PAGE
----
Here is  the recipe for the dessert that my wife had at Pascal’s Manale. Bread Pudding is found on most dessert menus in New Orleans. The main difference between most is the sauce that is served over the bread pudding. I have never met a bread pudding that I did not love.

3 Loaves French Bread

15 ozs. Raisins

1/2 Gallon Whole Milk

1/2 lb. Sugar

10 Eggs

1/2 Pound of Melted Butter

3 ozs. Vanilla Extract


Cut French bread into cubes. Pour milk on French bread. Let milk soak into bread. Add the remaining ingredients to French bread mixture. Mix with hand until blended evenly. Pour mixture into ungreased pan. Pre-heat oven at 350 degrees. Bake for 45 minutes to 1 hour. Makes 15 or more servings.


3 ozs. Brandy

1 lb. butter

8 ozs. sugar

2 ozs. vanilla extract


Let butter sit at room temperature until very soft. Add the remaining ingredients and blend with mixer until smooth. Pour over bread pudding



Jan 062014

While on vacation in New Orleans, my wife wanted to eat somewhere we have not eaten at before. I suggested Pascal’s Manale, Originator of BBQ Shrimp. So I contacted my friend Wendy Gruntz, a server there, to make us a reservation. While my wife was looking forward to the BBQ Shrimp, one of her favorite dishes, I was interested in the Combination Pan Roast. This dish is one of the best in the house. It was described as like an oyster and crabmeat dressing. It was everything I hoped for and more. The recipe below is from Tom Fitzmorris. I know I will be using it as a starting point for my own dish.

Pan Roast

  • 2 cups oyster water (if available)
  • 4 dozen fresh oysters
  • 2 cups milk
  • 3 sticks butter
  • 1 cup all-purpose flour
  • 12 sprigs flat-leaf parsley, leaves only, chopped
  • 6 green onions, finely snipped, tender green parts only
  • 1 tsp. salt
  • 1 tsp. lemon juice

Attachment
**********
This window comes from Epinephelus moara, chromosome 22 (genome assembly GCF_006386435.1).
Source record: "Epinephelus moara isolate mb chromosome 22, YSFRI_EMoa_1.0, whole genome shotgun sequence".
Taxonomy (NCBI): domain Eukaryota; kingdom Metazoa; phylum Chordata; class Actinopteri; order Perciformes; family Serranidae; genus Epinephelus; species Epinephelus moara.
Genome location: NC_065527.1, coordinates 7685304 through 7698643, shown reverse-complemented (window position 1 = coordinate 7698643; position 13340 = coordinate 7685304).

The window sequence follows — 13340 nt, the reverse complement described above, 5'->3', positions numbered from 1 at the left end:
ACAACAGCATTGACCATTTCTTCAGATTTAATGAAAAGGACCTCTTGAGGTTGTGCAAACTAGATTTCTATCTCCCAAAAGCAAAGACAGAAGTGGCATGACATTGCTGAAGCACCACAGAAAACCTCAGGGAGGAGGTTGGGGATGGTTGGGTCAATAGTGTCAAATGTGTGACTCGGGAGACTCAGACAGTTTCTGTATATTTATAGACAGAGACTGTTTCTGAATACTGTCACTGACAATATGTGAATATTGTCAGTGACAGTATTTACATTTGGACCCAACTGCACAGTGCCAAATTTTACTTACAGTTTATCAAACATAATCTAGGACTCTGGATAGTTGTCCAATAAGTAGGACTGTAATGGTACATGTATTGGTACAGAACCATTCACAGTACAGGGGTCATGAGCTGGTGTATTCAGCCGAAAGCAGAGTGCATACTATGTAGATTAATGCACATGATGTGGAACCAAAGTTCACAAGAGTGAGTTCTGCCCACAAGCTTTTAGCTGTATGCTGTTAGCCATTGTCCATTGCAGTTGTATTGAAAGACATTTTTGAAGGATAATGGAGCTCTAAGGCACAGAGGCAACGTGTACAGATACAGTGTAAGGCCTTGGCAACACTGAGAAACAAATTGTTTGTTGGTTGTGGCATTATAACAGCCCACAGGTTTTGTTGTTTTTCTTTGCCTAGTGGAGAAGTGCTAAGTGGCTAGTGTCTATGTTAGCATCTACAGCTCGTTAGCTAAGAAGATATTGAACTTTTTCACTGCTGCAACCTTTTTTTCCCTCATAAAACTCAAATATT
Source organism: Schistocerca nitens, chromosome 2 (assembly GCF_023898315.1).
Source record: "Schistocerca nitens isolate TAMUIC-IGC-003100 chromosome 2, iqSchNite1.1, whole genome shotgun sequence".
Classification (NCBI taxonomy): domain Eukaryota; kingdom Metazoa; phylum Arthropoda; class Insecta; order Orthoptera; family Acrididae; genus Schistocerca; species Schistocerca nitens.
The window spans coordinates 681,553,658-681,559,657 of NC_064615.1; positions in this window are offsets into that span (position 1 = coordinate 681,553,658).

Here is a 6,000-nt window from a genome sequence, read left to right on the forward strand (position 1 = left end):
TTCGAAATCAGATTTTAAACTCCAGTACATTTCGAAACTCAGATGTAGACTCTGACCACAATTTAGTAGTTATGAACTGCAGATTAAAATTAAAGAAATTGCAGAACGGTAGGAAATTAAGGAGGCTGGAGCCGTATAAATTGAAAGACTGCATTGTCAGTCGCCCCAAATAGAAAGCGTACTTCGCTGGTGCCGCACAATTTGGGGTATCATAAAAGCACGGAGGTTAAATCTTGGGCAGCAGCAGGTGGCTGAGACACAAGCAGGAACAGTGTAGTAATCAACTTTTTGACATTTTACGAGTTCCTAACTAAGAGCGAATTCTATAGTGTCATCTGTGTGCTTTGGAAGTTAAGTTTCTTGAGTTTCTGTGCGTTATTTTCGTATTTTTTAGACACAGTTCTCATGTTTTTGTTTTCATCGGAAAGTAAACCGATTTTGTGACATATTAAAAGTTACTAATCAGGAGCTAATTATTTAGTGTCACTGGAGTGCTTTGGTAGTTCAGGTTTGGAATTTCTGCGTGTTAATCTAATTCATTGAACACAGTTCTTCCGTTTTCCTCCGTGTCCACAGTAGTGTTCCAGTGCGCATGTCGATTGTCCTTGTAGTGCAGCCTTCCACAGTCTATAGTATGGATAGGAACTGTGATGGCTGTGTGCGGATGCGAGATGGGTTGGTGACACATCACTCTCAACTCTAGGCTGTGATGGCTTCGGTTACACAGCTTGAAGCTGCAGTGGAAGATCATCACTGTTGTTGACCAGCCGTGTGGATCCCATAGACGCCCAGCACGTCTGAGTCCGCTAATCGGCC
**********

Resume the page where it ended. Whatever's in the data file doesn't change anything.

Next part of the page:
• 1 tsp. Tabasco
  • 1/2 tsp. Worcestershire sauce
  • 1 lb. lump crabmeat (can substitute shrimp or crawfish      tails)
  • 1/2 cup bread crumbs

Preheat the oven to 400 degrees.

1. If you have oyster water, pour it into a large skillet and bring it to a light simmer. (If not, use two cups of tap water.) Add the oysters and let them cook until they just begin to plump up and you see the first curling of the edges. Remove the oysters to a bowl and let them cool.

2. Add the milk to the oyster water in the pan and return to a simmer.

3. While that’s going on, melt the butter over medium heat in another saucepan and add the flour. Stir to make a blond roux. Don’t allow the mixture to brown.

4. Strain the oyster water-milk combination to the roux. Whisk the mixture until it takes on the texture of light mashed potatoes. This is bechamel.

5. Remove the bechamel from the heat and stir in the parsley, green onions, salt, lemon juice, Tabasco, and Worcestershire sauce. Drain the water from the bowl holding the oysters into the bechamel, and whisk in.

6. Add the crabmeat to the bowl of oysters. Toss gently to combine. Divide the oysters among eight gratin dishes or four small casseroles.

7. Spoon the bechamel over the oysters and crabmeat, and smooth it out. Top with bread crumbs.

8. Place the gratin dishes or casseroles on the top rack of the oven. Turn the oven on broil and raise the heat to 500 degrees. Broil until the sauce is bubbling and the bread crumbs are browning–15-20 minutes. Serve hat with hot French bread on the side.

Serves eight.